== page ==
The U.S. Department of Commerce's Bureau of Export Administration (BXA) today imposed a $225,000 civil penalty against Quest Technologies, Inc., of Oconomowoc, Wisconsin, for exporting chlorine and sulphur dioxide gas sensors in violation of the Export Administration Regulations.
On 45 separate occasions between January 1997 and March 2000, Quest Technologies, Inc., allegedly exported chlorine and sulphur dioxide gas sensors - items subject to the Regulations - from the United States to Vietnam, Taiwan, India, the United Arab Emirates, Egypt, and Saudi Arabia, without the required Department of Commerce export licenses. These sensors are used primarily in industrial safety applications, but can be used for the detection of chemical warfare agents.
Quest Technologies Inc., agreed to pay a civil penalty of $225,000, $135,000 of which will be suspended, to settle the allegations. Payment of the suspended amount will be waived in one year provided that Quest Technologies, Inc., does not violate the Export Administration Act or the Regulations, and satisfies the conditions of the order imposing the civil penalty.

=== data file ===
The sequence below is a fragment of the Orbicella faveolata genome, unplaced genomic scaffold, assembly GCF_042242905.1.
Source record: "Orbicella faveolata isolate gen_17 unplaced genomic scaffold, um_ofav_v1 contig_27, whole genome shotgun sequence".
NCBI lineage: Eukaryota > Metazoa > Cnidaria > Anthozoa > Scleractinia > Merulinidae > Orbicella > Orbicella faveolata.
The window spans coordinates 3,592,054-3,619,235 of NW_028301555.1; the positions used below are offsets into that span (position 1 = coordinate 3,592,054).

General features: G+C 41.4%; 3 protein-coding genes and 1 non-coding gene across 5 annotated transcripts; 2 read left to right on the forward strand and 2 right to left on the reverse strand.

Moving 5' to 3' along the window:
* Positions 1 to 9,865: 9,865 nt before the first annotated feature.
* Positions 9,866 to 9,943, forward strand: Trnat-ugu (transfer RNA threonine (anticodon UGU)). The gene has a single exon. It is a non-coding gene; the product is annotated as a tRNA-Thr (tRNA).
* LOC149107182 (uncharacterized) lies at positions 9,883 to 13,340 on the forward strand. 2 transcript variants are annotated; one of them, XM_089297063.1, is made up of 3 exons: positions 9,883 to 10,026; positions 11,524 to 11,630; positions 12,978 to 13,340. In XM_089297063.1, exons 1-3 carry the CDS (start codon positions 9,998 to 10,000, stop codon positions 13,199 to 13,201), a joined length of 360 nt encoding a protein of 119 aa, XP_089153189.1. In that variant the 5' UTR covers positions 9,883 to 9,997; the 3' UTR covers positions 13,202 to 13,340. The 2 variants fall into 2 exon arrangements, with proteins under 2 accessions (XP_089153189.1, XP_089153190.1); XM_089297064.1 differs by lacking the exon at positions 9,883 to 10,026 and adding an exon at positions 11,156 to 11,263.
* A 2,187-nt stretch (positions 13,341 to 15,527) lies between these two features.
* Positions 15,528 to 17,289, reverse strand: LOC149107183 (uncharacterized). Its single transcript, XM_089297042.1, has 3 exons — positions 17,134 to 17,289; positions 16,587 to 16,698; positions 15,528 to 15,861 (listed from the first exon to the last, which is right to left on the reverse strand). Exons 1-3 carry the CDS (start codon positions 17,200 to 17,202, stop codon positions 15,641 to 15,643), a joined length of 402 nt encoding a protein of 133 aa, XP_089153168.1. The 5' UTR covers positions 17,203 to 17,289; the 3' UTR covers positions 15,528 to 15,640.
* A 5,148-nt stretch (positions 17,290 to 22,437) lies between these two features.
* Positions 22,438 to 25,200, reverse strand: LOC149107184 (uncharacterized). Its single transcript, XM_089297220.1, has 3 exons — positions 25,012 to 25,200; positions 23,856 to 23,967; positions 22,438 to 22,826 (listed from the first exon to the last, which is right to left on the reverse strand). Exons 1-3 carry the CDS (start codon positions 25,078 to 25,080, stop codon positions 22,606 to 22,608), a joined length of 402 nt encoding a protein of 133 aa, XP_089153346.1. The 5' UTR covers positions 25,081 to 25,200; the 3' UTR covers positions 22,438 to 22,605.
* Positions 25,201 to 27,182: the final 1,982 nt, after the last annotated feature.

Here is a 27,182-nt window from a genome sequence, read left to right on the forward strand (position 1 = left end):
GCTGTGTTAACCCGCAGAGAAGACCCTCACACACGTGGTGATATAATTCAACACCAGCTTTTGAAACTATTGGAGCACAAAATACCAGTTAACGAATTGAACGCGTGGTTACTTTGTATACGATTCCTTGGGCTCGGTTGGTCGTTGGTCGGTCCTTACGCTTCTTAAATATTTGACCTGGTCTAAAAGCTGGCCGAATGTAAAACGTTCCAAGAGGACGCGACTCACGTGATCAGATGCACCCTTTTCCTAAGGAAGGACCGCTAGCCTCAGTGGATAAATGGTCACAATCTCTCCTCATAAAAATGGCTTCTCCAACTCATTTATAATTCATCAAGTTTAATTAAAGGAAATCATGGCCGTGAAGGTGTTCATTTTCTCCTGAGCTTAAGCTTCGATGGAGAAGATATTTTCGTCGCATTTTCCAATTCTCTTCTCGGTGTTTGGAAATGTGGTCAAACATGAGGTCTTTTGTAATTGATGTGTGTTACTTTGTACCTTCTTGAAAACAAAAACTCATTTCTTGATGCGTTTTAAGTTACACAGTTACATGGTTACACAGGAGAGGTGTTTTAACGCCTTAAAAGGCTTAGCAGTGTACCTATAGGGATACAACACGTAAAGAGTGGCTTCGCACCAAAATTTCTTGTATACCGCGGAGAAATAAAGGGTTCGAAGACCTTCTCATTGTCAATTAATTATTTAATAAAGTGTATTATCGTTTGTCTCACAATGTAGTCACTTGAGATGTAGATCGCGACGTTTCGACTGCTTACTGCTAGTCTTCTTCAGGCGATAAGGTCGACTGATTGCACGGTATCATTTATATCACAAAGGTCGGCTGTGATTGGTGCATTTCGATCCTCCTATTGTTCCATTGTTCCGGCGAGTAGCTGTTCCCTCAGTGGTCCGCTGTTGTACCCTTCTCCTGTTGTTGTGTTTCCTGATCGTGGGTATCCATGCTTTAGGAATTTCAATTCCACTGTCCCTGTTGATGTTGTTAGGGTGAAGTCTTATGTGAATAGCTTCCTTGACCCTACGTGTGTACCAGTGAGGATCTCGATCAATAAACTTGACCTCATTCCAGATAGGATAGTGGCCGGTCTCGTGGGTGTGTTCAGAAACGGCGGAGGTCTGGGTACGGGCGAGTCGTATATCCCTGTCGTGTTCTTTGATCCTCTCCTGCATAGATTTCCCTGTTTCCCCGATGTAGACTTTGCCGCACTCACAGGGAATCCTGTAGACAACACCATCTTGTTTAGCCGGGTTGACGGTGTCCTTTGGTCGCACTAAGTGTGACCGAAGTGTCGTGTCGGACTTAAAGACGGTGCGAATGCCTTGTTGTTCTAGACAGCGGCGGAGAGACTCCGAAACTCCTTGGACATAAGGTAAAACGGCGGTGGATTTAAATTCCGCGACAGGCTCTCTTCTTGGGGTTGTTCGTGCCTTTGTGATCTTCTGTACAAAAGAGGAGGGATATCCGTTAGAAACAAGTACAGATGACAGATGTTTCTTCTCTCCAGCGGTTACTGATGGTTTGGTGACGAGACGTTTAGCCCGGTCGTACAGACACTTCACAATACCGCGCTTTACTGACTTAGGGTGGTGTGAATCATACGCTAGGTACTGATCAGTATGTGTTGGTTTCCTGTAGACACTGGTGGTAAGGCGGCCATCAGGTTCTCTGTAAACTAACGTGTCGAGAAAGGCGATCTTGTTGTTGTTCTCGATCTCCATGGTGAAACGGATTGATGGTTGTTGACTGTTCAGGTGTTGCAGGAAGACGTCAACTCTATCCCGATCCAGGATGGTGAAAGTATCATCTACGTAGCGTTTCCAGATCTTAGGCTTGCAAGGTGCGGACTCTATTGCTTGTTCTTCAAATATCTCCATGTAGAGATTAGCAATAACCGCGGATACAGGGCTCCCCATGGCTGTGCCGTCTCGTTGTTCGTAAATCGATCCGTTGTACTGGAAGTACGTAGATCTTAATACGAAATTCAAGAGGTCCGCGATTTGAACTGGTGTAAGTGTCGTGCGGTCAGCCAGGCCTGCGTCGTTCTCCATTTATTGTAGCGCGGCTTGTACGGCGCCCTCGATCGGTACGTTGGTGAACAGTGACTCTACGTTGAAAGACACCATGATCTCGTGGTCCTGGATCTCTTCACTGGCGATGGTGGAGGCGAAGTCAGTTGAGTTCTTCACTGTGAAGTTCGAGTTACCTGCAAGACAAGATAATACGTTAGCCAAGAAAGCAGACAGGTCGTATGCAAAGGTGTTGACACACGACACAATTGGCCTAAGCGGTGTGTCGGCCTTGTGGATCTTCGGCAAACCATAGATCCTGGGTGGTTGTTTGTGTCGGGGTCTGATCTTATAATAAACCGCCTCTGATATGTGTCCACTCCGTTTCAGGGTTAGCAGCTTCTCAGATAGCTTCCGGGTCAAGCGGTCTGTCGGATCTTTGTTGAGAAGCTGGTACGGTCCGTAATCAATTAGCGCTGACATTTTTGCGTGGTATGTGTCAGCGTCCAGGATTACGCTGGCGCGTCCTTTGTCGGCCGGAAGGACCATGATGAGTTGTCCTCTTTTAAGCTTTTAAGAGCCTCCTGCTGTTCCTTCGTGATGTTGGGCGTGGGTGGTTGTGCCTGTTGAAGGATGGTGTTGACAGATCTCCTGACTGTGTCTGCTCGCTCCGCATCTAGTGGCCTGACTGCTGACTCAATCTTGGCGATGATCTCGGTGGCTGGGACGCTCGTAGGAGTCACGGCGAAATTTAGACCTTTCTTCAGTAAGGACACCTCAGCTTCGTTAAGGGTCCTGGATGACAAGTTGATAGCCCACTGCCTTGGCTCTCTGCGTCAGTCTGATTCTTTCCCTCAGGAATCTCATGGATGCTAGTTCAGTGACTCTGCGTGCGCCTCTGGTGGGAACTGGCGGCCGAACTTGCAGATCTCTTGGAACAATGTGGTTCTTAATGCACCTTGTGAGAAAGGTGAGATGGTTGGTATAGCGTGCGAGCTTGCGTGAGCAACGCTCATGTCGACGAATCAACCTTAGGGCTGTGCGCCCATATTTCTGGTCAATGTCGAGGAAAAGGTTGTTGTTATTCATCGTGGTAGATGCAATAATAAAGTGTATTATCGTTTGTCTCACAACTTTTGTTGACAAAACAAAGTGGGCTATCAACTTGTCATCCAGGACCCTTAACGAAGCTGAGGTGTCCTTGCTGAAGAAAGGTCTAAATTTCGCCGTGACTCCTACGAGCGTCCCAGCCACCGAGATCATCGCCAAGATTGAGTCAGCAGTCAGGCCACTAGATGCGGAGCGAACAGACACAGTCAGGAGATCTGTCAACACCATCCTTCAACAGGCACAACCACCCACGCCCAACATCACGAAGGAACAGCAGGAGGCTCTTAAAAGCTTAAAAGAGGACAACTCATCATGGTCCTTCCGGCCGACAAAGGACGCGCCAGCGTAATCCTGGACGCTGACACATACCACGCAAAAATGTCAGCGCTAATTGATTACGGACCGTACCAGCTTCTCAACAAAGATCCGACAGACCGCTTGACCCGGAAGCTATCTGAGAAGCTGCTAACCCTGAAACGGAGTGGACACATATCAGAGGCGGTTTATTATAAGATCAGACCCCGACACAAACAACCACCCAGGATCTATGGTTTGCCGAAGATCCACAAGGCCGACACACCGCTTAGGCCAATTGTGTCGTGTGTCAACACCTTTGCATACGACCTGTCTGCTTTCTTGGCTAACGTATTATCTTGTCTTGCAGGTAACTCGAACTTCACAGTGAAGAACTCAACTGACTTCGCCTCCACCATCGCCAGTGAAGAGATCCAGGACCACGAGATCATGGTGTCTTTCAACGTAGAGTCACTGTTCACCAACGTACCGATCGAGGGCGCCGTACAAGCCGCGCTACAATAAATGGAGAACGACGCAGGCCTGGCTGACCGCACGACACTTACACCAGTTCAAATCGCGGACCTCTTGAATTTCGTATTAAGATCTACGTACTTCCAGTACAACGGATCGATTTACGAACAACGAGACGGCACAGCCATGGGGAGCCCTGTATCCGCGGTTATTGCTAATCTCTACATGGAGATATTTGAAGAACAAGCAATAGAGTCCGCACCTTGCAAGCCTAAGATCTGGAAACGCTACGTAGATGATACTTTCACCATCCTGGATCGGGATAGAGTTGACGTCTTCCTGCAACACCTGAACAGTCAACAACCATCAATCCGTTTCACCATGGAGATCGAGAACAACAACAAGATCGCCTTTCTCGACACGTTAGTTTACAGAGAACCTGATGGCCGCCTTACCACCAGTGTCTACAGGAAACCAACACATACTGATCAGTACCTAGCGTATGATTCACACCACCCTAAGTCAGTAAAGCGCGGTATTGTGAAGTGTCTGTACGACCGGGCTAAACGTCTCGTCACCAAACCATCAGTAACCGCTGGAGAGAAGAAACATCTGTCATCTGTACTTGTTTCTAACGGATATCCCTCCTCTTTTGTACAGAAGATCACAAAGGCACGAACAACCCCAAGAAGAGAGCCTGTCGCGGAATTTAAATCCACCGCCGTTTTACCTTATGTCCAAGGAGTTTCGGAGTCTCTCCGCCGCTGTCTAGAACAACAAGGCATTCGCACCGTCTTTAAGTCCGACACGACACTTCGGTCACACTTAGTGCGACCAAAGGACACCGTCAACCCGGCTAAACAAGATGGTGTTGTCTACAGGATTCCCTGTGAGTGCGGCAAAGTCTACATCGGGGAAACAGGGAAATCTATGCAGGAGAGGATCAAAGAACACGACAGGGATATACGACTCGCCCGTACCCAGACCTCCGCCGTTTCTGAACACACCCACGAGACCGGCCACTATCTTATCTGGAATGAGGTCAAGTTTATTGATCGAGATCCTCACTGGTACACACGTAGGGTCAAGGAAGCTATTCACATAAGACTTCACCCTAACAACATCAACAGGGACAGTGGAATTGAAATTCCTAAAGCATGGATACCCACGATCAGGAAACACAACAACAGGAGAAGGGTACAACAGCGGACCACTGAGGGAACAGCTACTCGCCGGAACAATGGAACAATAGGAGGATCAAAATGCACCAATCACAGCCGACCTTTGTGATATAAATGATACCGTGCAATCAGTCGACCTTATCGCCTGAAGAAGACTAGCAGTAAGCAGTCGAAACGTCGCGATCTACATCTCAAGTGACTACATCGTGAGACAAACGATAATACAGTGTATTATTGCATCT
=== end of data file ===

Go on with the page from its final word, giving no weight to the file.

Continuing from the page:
Special Agents from the Commerce Department's Chicago office of export enforcement investigated the case.
The Department of Commerce, through its Bureau of Export Administration, administers and enforces export controls for reasons of national security, foreign policy, nonproliferation and short supply. Criminal, as well as administrative sanctions, can be imposed for violations of the Regulations.
In April of 2002 the Bureau of Export Administration (BXA) changed its name to the Bureau of Industry and Security(BIS). For historical purposes we have not changed the references to BXA in the legacy documents found in the Archived Press and Public Information.